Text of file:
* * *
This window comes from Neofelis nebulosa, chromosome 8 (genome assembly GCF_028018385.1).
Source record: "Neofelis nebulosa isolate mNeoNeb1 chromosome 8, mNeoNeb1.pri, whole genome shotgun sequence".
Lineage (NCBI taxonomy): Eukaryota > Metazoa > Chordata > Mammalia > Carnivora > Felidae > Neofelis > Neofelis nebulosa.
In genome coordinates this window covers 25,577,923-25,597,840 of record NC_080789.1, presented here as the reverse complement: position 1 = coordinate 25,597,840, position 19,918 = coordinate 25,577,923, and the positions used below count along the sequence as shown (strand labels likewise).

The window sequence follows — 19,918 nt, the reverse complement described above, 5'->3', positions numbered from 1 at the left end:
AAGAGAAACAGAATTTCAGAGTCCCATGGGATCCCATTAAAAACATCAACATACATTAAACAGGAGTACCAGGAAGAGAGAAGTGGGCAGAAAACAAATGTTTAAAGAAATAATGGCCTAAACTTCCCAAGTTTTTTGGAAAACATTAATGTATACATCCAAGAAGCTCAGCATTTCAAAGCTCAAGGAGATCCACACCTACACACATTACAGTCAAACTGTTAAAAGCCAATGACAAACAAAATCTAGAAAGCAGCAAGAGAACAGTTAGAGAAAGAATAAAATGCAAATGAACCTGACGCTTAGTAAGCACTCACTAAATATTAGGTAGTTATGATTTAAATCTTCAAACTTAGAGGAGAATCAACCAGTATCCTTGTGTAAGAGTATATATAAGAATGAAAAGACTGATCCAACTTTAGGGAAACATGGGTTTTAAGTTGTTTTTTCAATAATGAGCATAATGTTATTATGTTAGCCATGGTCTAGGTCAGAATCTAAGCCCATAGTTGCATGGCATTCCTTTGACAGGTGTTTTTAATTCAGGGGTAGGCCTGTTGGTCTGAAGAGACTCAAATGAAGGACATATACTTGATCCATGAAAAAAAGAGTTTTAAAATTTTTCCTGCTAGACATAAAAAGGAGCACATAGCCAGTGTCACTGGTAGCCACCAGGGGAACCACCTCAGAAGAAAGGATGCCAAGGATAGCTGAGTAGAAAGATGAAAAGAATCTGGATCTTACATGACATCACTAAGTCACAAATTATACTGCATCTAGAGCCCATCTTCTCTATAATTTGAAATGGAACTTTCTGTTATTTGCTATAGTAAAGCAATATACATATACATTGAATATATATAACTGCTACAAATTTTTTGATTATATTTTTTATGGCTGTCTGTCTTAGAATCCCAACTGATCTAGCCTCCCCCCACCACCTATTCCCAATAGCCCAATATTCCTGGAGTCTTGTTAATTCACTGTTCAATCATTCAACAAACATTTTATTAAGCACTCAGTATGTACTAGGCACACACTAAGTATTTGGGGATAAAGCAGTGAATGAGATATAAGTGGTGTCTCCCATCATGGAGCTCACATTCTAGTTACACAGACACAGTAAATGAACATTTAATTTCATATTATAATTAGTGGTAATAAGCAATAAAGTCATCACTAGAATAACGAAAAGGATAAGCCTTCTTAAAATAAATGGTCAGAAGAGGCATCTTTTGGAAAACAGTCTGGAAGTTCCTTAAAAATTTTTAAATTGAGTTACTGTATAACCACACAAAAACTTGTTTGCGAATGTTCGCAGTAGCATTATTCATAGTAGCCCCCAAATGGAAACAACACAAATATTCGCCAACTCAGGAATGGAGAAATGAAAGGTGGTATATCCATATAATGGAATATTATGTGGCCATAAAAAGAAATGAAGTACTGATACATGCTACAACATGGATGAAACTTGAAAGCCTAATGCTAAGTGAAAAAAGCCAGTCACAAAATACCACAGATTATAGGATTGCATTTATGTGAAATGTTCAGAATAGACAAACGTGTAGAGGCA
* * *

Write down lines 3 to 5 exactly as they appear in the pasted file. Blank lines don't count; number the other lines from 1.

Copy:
Lineage (NCBI taxonomy): Eukaryota > Metazoa > Chordata > Mammalia > Carnivora > Felidae > Neofelis > Neofelis nebulosa.
In genome coordinates this window covers 25,577,923-25,597,840 of record NC_080789.1, presented here as the reverse complement: position 1 = coordinate 25,597,840, position 19,918 = coordinate 25,577,923, and the positions used below count along the sequence as shown (strand labels likewise).

The window sequence follows — 19,918 nt, the reverse complement described above, 5'->3', positions numbered from 1 at the left end: